CHICAGO – A self-professed atheist who grew up in a Christian home says she has been unable to escape an inner awareness that God is with her, thus shedding light on an inward struggle perhaps faced by other non-believers.
Elizabeth King is a writer in Chicago who grew up in a devout Christian home. Last week, “The Washington Post” published an opinion piece by King titled, “I’m an atheist. So why can’t I shake God?”
As explained in her essay, King said she once “believed in the Bible,” “feared hell,” and considered herself “a ‘born again’ Christian who loved God with all her heart.” Like many young people, however, she walked away from her family’s faith when she was a teenager and found herself drifting toward atheism.
“The story of my departure from the church resembles those of many others who have abandoned the flock,” she observed. “When I was about 16, I started asking questions during services that my youth pastors couldn’t or didn’t want to answer.”
Those questions continued to bother King, and she found the youth pastors’ responses to them unsatisfactory. As a result, her faith dwindled. She slowly lost confidence in her family’s religious convictions. Eventually, she realized that she was not a Christian.
“I didn’t believe there was a God, or heaven and hell,” King remembered. “It wasn’t even a choice that I made. I just slowly stopped believing until all of it was gone. Or so I thought.”
However, King confessed that scrubbing her mind of all belief in God has proven so far to be an impossible task. “God lingers with me,” she wrote, adding, “somehow God has found a way to stick around in my mind.” Even though King now describes herself as an atheist,” she says she still has an intuitive feeling that God is with her.
“He’s present,” she wrote in her opinion piece.
“The idea of God pesters me and makes me think that maybe I’m not as devoted to my beliefs as I’d like to think I am and would like to be,” King explained. “Maybe I’m still subconsciously afraid of hell and want to go to heaven when I die. It’s confusing and frustrating to feel the presence of something you don’t believe in.”
Evidently, King is not alone. She cites research that reveals a remnant of belief among atheists today.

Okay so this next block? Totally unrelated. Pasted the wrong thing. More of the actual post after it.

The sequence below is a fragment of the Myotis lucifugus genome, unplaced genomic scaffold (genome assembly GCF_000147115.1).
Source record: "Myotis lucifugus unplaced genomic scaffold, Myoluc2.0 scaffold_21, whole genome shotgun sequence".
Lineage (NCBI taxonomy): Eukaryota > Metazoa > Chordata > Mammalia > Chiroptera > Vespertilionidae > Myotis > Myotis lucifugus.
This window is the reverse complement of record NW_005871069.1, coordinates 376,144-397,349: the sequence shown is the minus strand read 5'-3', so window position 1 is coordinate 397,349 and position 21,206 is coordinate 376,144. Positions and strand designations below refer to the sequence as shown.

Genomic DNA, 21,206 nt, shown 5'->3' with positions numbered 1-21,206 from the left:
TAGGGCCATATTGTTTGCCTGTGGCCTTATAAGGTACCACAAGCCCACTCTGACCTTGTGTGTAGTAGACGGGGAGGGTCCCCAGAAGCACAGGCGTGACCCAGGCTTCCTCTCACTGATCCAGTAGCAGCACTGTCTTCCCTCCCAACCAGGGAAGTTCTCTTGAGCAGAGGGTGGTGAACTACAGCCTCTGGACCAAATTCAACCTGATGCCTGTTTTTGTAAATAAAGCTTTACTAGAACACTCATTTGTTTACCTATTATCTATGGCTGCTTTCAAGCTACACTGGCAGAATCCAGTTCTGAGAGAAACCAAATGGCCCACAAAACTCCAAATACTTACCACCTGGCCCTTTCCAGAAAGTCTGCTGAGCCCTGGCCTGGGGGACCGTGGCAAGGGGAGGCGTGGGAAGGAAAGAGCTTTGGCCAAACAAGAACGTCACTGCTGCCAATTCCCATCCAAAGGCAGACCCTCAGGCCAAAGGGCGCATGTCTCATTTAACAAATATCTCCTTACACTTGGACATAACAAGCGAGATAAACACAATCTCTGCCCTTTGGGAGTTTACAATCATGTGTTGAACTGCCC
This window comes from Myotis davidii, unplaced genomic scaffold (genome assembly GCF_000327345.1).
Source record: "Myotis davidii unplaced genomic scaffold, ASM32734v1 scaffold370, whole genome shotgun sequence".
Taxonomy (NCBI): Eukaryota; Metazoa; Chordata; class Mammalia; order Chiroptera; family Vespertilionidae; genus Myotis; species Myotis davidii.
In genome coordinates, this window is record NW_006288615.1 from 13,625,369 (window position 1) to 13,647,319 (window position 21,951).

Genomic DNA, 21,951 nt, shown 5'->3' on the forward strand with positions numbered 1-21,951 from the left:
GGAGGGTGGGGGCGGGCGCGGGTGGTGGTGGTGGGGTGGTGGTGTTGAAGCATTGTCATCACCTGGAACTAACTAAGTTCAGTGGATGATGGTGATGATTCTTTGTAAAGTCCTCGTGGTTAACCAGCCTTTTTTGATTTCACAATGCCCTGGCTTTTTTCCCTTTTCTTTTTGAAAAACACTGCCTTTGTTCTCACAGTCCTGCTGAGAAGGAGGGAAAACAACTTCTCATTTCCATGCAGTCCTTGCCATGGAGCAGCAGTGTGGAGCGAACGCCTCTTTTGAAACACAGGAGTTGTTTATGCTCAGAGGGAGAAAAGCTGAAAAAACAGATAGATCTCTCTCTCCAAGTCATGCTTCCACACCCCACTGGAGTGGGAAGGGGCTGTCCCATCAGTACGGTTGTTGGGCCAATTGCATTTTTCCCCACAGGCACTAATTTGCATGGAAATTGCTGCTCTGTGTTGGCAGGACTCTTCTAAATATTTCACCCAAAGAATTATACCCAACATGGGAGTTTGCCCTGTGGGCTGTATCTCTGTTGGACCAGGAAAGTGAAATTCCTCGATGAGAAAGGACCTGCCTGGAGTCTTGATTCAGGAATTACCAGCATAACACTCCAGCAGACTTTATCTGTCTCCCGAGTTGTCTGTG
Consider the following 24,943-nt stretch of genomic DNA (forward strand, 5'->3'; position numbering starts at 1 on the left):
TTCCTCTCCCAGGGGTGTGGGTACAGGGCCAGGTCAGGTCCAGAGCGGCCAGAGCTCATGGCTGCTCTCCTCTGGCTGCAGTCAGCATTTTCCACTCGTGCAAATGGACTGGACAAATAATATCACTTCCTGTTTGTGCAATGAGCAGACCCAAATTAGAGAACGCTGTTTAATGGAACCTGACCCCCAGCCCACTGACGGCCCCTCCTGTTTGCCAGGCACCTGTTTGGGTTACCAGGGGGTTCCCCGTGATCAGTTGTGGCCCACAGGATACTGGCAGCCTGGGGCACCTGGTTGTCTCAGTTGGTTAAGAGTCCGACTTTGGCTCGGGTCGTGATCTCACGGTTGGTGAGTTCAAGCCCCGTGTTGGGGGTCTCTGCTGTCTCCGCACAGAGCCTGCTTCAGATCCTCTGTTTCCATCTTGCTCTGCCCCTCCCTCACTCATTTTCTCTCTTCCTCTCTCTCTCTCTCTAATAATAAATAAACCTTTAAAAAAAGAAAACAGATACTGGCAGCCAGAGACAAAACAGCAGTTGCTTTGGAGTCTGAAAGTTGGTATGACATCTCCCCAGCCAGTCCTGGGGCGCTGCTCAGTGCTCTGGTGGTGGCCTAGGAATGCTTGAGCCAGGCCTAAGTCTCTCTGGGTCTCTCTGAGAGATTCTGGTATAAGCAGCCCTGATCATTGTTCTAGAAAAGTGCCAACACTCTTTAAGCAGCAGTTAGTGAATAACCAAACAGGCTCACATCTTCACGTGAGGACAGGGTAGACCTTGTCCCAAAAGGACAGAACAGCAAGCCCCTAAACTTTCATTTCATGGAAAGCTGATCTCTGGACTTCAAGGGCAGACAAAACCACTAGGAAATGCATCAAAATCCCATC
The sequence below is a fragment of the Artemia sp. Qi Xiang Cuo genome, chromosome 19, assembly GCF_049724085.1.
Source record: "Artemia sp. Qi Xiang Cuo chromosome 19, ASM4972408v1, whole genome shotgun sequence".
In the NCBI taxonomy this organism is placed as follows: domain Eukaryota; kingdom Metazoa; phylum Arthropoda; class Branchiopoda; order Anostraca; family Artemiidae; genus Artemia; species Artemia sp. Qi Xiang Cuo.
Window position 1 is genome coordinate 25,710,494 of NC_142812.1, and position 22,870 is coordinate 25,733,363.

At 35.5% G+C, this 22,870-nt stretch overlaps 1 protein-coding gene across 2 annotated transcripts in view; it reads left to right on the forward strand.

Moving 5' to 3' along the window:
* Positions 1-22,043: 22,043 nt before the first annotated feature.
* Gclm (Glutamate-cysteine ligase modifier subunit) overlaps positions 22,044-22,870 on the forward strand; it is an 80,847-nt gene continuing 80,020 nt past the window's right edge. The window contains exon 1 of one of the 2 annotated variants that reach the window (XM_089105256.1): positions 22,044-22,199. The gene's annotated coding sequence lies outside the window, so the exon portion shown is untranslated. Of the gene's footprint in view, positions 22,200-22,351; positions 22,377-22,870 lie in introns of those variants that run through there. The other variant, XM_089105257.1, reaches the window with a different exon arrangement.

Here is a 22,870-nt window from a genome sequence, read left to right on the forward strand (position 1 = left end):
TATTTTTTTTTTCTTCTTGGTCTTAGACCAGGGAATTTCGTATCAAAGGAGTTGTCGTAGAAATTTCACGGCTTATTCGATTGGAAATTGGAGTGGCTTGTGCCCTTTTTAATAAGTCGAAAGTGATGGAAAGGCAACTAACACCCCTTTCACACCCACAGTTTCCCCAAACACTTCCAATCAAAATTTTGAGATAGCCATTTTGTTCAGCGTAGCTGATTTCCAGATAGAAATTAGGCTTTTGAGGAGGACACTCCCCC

“According to a Pew Research Center poll about religion and atheism last year, 8 percent of self-identified atheists believe in God or a ‘universal spirit,’” she wrote. “Not a huge proportion, but considering that an atheist is by definition a person who denies the existence of God, that 8 percent highlights something very curious about belief.”
Though she still thinks God does not exist, she says maintaining that belief is not easy.
“When we opt for atheism,” she stated, “we are doing hard work to battle against what our minds are generally inclined and well-equipped to do: believe.”
“I’m not sure what to do about God,” King concluded. “If I could figure out a way to banish this figure from my psyche, I would. But psychology is not on my side. … I may be stuck with his shadow forever. While I remain steadfast in my (non)belief, I also feel I have no choice but to accept that I’m an atheist with a sense for God and that without this kink in my beliefs, I might not strive to understand myself better.”
As previously reported, a number of scientists in recent years have proposed that belief in God is naturally ingrained into all people and is something that “cannot be expunged.” Similarly, a report last year found that nearly half of atheists, agnostics, and those with no religious preference in the U.S. see evidence in the universe for a creator, supporting the Bible’s assertion in Romans 1:20 that the invisible things of God “are clearly seen, being understood by the things that are made.”